How We Overcame the Law of Diminishing Returns

by Pejman Yousefzadeh on July 12, 2010

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Innovation, and the spread of knowledge certainly helped matters:

Just as the bush fire breaks out in different parts of the world at different times, so it leaps from technology to technology. Today, as during the printing revolution of 500 years ago, communication is aflame with increasing returns, but transport is spluttering with diminishing returns. A greater and greater amount of effort is needed to squeeze the next few miles per gallon out of vehicles of any kind, whereas each additional tranche of megabits comes more cheaply.

But the greatest impact of an increasing-return wave comes long after the technology is invented. It comes when the technology is democratized. Gutenberg’s printing press took decades to generate the Reformation. Today’s container ships go not much faster than a 19th-century steamship, and today’s Internet sends each pulse little quicker than a 19th-century telegraph—but everybody is using them, not just the rich. Jets travel at the same speeds they did in the 1970s, but budget airlines are new.

So what is the flywheel of the perpetual innovation machine that drives the modern world? Why has innovation become routine? How was it that, in Alfred North Whitehead’s words, “The greatest invention of the 19th century was the invention of the method of invention?”

Of course, if you want your place of residence to be and remain a hotbed of innovation, it helps to have economic incentives with which to attract smart, hardworking people:

The flowering of innovation in 18th-century Britain and late-20th-century California was powered by immigrants attracted to vast accumulations of wealth and efficient capital markets. The financing of innovation gradually moved inside firms as the 20th century progressed, baked into the budgets of companies haunted by the Schumpeterian fear that innovation could pull their whole market from them and dazzled by dreams that they could pull the whole market from under their rivals. But companies are perpetually discovering that their R&D budgets get captured by defensive and complacent corporate bureaucrats. The history of the computer industry is littered with examples of big opportunities missed by dominant players, which thereby find themselves challenged by fast-growing new rivals. IBM and Digital Equipment suffered this fate, and so will Apple, Microsoft, and Google. The great innovators are still usually outsiders.

But here is the biggest reason by far why we have been able–thus far–to escape a Malthusian fate:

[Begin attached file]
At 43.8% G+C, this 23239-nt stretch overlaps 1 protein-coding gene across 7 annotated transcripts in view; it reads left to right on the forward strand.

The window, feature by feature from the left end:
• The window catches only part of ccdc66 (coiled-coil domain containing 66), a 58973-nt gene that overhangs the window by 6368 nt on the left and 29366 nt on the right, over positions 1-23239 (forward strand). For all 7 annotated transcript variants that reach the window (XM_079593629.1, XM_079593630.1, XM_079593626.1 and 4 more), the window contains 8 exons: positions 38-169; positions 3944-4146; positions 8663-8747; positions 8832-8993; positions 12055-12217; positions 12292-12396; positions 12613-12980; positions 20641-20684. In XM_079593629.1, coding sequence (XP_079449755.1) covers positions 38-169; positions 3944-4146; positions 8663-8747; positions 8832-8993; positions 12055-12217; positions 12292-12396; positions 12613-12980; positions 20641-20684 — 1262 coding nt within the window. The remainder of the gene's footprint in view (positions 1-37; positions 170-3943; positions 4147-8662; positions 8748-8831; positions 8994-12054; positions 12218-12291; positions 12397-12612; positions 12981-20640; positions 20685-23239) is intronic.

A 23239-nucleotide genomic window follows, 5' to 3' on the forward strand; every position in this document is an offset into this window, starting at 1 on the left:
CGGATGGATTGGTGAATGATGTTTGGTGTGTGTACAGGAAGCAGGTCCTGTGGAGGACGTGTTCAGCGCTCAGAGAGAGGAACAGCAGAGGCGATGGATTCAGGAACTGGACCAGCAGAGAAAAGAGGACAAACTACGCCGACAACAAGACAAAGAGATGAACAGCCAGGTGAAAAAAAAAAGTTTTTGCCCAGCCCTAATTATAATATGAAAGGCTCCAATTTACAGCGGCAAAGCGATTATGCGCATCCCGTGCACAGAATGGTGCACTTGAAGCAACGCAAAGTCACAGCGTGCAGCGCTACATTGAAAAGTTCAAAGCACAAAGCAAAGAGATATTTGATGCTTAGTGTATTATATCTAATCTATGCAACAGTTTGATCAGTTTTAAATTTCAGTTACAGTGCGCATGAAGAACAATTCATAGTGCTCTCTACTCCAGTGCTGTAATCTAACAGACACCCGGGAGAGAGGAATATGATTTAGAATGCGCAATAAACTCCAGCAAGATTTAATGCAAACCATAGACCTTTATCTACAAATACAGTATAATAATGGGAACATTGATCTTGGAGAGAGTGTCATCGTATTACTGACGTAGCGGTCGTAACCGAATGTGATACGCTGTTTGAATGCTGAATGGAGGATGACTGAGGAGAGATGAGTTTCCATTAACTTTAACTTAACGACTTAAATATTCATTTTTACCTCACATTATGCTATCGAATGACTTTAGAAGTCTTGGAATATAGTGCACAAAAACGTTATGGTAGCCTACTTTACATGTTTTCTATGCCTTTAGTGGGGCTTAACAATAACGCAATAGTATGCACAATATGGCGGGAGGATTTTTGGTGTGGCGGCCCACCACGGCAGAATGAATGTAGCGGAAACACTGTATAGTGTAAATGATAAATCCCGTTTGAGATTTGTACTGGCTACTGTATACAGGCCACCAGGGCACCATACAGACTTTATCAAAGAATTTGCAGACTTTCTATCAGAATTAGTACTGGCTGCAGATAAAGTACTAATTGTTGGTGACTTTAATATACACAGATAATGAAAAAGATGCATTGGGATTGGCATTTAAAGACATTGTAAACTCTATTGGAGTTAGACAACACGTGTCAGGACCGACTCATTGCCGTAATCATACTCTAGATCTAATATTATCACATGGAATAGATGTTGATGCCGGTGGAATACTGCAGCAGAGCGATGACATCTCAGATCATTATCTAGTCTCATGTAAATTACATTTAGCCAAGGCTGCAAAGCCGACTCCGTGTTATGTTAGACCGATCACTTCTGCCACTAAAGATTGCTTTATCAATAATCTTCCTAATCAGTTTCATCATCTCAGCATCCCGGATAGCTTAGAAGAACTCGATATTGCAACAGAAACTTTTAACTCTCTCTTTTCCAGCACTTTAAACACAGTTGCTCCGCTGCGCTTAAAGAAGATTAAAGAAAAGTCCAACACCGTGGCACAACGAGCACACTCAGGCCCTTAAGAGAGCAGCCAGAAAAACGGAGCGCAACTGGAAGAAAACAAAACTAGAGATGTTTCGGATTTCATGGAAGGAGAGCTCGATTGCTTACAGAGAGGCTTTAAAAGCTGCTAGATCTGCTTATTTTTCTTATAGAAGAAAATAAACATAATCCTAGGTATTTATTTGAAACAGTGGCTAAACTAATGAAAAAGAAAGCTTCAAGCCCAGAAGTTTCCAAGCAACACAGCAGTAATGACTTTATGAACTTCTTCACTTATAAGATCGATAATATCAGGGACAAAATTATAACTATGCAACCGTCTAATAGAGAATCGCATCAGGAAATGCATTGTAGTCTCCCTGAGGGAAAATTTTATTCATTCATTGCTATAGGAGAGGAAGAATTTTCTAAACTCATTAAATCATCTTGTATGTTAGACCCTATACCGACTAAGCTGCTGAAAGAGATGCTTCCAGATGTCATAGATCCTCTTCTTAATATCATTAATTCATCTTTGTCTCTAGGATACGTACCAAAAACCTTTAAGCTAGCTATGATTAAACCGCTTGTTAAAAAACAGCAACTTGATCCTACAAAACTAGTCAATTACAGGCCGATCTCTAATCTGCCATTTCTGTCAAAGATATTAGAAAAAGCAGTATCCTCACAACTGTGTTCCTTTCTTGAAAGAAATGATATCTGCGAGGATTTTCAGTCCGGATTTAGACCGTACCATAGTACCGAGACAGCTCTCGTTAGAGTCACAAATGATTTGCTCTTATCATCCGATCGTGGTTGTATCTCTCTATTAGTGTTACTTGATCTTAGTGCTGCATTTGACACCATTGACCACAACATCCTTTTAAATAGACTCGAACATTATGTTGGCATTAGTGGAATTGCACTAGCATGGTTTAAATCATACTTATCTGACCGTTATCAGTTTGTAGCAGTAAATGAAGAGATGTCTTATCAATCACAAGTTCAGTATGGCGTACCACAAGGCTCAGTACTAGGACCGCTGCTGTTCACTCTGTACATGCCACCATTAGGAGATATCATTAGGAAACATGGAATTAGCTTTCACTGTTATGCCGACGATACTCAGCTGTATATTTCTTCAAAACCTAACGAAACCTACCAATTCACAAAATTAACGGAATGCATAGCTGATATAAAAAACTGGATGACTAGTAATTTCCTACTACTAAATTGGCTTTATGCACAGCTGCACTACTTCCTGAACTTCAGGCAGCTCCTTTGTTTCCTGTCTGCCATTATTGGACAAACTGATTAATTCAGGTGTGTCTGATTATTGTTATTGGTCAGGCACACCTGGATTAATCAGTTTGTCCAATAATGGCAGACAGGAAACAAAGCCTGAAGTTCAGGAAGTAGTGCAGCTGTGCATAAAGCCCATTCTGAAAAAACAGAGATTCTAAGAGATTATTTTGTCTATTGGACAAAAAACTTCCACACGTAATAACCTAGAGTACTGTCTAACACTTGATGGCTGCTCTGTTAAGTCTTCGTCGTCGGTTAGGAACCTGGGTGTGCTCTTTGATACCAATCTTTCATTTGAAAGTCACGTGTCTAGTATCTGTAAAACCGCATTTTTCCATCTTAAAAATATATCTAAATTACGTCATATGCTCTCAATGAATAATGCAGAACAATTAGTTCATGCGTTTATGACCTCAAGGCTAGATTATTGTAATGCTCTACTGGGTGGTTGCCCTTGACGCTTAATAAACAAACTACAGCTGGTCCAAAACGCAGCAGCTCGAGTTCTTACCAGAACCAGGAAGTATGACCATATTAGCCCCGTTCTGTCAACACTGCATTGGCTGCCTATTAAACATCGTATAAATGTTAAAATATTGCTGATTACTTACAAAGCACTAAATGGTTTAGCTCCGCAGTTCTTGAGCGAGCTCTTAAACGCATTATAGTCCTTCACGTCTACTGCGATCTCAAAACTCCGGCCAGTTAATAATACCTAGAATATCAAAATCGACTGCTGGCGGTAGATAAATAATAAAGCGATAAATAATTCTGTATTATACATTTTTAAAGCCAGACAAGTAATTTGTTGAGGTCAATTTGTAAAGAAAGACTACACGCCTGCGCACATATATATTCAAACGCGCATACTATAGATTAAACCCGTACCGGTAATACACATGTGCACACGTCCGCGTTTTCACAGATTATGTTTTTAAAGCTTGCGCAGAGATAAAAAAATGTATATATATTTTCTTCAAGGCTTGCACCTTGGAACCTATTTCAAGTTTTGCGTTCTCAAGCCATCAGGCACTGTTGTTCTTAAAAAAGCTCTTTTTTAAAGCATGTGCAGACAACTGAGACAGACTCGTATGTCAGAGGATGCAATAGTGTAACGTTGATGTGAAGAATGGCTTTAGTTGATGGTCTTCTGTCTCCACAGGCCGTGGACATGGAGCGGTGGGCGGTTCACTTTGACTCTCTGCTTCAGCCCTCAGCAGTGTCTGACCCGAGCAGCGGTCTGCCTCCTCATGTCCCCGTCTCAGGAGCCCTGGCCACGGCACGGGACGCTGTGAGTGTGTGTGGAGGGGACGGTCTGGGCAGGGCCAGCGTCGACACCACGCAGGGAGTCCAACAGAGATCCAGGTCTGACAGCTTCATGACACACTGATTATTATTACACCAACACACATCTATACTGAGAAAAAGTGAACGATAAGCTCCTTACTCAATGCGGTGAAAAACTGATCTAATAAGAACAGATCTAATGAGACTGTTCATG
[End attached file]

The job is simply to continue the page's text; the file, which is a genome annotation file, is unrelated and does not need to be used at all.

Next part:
It is the ever-increasing exchange of ideas that causes the ever-increasing rate of innovation in the modern world.

Innovators are in the business of sharing. It is the most important thing they do, for unless they share their innovation it can have no benefit for them or for anybody else. And the one activity that got much easier to do after about 1800, and has gotten dramatically easier recently, is sharing. Travel and communication disseminated information much faster and further. Newspapers, technical journals, and telegraphs spread ideas as fast as they spread gossip. In a recent survey by the economists Rajshree Agarwal and Michael Gort of 46 major inventions, the time it took for the first competing copy to appear fell steadily from 33 years in 1895 to three years in 1975. And the speed has increased ever since.

When Hero of Alexandria invented a steam engine in the first century A.D. and employed it in opening temple doors, news of his invention spread so slowly and to so few people that it may never have reached the ears of cart designers. Ptolemaic astronomy was ingenious and precise, if not quite accurate, but it was never used for navigation because astronomers and sailors did not meet. The secret of the modern world is its gigantic interconnectedness. Ideas are having sex with other ideas from all over the planet with ever-increasing promiscuity. The telephone had sex with the computer and spawned the Internet.

Technologies emerge from the coming together of existing technologies into wholes that are greater than the sum of their parts. Henry Ford once candidly admitted that he had invented nothing new: He had “simply assembled into a car the discoveries of other men behind whom were centuries of work.” Inventors like to deny their ancestors, exaggerating the unfathered nature of their breakthroughs, the better to claim the full glory (and sometimes the patents) for themselves. Thus Americans learn that Edison invented the incandescent light bulb out of thin air, when his less commercially slick forerunners, Joseph Swan in Britain and Alexander Lodygin in Russia, deserve at least to share the credit.

End users, too, have joined in the mating frenzy. Adam Smith recounted the tale of a boy whose job was to open and close the valve on a steam engine and who, to save time, rigged up a device to do it for him. He no doubt went to his grave without imparting the idea to others, or would have had it not been immortalized by the Scottish sage. Today he would have shared his “patch” with like-minded others on a chat site and eventually gotten credit for the innovation in his own Wikipedia entry.

Of course, the exchange of ideas is hampered when there is a lack of exchange of products. And there is a lack of exchange of products when protectionists prevent the implementation and operation of trade liberalization policies. Bear that in mind when you hear the next protectionist politician bloviate; whether he/she means to, he/she is trying to make you poor.

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